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Courcelette Memorial

Template:Infobox Military Memorial

The Courcelette Memorial is a Canadian war memorial that commemorates the actions of the Canadian Corps in the final two and a half months of the infamous four-and-a-half-month-long Somme Offensive of the First World War. The Canadians participated at the Somme from early September to the British offensives end in mid-November 1916, engaging in several of the battles-within-the-battle of the Somme, including actions at: Flers-Courcelette, Thiepval Ridge, the Ancre Heights, the Ancre as well as a small role in providing relief to the First Australian Imperial Force in the final days of the Battle of Pozières. The battles on the Somme were the first in which all four Canadian divisions participated in the same battle, although not together in a cohesive formation. The Canadian divisions suffered over 24,000 casualties.


Site Selection

The Canadian Battlefield Monument Commission established after the Great War was appointed to select the location and design of the memorials to commemorate the Canadian participation in the First World War. The Canadian National Vimy Memorial at Vimy Ridge was selected as the national memorial site and seven other locations at Hill 62, St. Julien and Passchendaele in Belgium, as well as Le Quesnel, Dury, Courcelette and Bourlon Wood in France were chosen to commemorate significant battles the Canadian Expeditionary Force had engaged in. Each of the seven sites were to have an identical granite block inscribed with a brief description of the battle in both English and French.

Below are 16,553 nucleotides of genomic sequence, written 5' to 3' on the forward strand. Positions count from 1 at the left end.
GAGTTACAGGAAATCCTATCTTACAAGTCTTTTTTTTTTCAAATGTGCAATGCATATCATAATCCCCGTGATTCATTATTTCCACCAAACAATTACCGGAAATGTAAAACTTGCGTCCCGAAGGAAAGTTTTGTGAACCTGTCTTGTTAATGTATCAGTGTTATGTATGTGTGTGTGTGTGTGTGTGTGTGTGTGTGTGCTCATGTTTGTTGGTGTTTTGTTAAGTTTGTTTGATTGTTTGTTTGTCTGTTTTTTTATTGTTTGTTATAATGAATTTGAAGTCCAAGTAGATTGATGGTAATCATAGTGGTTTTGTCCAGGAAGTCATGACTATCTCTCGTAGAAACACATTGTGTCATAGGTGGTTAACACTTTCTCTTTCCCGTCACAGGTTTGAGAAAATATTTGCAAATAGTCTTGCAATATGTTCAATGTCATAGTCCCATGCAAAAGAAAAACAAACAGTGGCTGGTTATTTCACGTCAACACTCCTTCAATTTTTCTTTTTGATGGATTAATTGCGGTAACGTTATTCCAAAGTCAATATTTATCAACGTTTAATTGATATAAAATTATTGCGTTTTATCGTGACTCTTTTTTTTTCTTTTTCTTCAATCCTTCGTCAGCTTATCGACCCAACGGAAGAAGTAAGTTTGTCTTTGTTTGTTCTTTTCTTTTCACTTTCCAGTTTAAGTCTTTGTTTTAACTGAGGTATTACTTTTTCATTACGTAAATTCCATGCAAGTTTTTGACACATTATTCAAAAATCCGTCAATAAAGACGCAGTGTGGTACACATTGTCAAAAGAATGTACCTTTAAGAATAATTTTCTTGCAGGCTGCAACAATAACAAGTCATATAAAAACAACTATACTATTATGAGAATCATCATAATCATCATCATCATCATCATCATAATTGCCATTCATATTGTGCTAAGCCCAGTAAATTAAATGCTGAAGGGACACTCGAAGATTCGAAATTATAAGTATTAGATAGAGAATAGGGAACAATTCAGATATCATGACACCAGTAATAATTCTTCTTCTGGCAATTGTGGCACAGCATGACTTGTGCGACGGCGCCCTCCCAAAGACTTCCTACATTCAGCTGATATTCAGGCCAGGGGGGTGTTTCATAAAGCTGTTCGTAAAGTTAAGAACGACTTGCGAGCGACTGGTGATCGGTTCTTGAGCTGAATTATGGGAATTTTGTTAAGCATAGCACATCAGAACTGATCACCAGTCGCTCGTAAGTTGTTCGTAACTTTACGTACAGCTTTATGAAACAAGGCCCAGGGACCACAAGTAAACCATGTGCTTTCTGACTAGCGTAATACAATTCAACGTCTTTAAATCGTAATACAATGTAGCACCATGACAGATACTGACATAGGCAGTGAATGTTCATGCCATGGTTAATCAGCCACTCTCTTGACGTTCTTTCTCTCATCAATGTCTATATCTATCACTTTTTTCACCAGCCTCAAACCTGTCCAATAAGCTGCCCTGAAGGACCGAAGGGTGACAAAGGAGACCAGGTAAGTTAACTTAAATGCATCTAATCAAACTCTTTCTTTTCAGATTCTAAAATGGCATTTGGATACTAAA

The particular location of the memorial corresponds to the position the Canadians reached by the end of the first day of fighting during the Battle of Flers Courcelette, almost two kilometres from their starting point on the outskirts of Pozières.

Location & Design

File:Monument courcelette.JPG
Courcelette Monument

The Courcelette Memorial sits beside the D929 (Albert-Bapaume) roadway, just south of the village of Courcelette itself. The site is a small square park with gardens of hedges and a variety of maple trees. The choice to not have a wide variety of colours in the gardens is a conscious attempt to help the visitor focus their visit on contemplating the considerable sacrifice and cost the Canadians shouldered during the battle.[1] A 'Y' shaped pathway leads from the entrance to stone seats at several places around the outer edge looking out at the former battlefield. In the centre of the park the grey granite block monument is set on a low circular flagstone terrace.[2]

External links


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  2. ^ Jacqueline Hucker (2012). "Monuments of the First and Second World Wars". The Canadian Encyclopedia. Historica Foundation. Retrieved 2012-07-26.